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Fudging Height and Weight

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Obesity related image Photo: Getty Images

Even though most people do not admit to it, there is a tendency by many individuals to fudge their height and weight when asked in application forms and surveys. Whenever questionnaires are filled for health surveys, both men and women tend to provide erroneous numbers.

The height is almost always increased by several centimeters (or inches) and the weight is less than the actual weight by a few pounds or kilograms.

Now a study confirms these findings, that people fudge data about their personal characteristics on a regular basis. If one were to look at surveys, it would appear that all areas of the country are fit, tall and not obese. In reality, the truth is the exact opposite.

In this recent study from the University of Utah, it was observed that Caucasians tend to fudge data on height and weight more often than African Americans or Hispanics. (1)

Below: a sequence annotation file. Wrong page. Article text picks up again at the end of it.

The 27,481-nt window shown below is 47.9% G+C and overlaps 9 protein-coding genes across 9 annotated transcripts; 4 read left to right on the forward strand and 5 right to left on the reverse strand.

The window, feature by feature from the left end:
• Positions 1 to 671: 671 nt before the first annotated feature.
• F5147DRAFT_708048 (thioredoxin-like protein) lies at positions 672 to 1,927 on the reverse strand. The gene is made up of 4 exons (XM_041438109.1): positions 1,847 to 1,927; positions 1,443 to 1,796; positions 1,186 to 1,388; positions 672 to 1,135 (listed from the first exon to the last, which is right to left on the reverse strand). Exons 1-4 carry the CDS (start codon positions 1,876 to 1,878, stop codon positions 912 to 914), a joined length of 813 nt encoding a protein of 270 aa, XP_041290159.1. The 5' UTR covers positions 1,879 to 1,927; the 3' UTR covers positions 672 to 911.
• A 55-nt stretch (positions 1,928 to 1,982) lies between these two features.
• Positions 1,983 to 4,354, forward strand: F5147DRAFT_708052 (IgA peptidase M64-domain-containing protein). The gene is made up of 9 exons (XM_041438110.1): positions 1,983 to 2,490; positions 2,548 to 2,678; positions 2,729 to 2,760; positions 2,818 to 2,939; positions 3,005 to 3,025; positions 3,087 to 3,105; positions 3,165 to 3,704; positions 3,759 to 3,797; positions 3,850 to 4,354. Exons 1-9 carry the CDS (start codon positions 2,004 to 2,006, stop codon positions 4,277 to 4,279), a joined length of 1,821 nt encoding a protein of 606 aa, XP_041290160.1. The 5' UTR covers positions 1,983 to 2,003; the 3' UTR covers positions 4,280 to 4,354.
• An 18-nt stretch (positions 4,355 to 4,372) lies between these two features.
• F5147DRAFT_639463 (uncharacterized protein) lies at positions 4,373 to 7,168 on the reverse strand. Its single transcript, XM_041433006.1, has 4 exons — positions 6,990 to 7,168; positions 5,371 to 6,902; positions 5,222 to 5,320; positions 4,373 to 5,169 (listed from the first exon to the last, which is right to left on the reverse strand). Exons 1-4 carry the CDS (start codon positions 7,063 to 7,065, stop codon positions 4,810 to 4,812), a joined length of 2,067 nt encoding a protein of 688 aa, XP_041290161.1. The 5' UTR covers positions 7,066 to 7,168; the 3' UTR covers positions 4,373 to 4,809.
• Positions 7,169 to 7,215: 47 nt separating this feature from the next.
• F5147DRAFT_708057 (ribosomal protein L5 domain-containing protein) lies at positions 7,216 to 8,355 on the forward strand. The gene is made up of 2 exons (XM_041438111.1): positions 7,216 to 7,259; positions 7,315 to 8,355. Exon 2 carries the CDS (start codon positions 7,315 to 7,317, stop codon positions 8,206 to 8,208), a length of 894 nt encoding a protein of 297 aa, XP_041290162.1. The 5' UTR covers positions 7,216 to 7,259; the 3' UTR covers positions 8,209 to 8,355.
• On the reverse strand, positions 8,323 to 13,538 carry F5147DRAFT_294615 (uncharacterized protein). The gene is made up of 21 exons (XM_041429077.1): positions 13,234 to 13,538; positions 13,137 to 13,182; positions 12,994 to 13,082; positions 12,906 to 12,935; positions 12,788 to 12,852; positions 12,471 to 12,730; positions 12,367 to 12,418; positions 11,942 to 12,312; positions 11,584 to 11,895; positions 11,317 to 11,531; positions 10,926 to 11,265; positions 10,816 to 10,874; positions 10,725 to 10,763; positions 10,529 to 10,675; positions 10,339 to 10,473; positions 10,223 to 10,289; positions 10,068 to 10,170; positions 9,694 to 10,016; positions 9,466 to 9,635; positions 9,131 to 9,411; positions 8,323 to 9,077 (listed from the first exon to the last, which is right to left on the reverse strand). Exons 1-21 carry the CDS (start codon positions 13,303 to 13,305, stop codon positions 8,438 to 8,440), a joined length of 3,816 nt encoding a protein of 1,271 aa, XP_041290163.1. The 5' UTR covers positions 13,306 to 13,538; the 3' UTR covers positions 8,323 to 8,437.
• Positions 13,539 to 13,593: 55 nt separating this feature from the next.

Many health surveys tend to ask people about their height and weight because these parameters are easy to obtain and most of the public knows their numbers. In addition, less time is wasted measuring these parameters, making research easy and relatively cheap. But with the population at large underestimating their weight and overestimating their height, the studies become flawed.

This study also observed that under-reporting of the actual weight is common in all races, both genders and across many ethnic groups. Women were more likely to under-report their actual weight than men. And Caucasian women were most likely to do so compared to women in other cultures.

This, the researchers said, was because Caucasian women have intense desires to look and feel thin, and were actually more aware of their weight problems. People most likely to under-report were those with a college education, slightly older and overweight.

Based on these observations, the researchers emphasized that conclusions done in the population where height and weight are obtained indirectly should be carefully assessed. The extent of this under-reporting is felt to be small but anecdotal reports suggest otherwise. (2)

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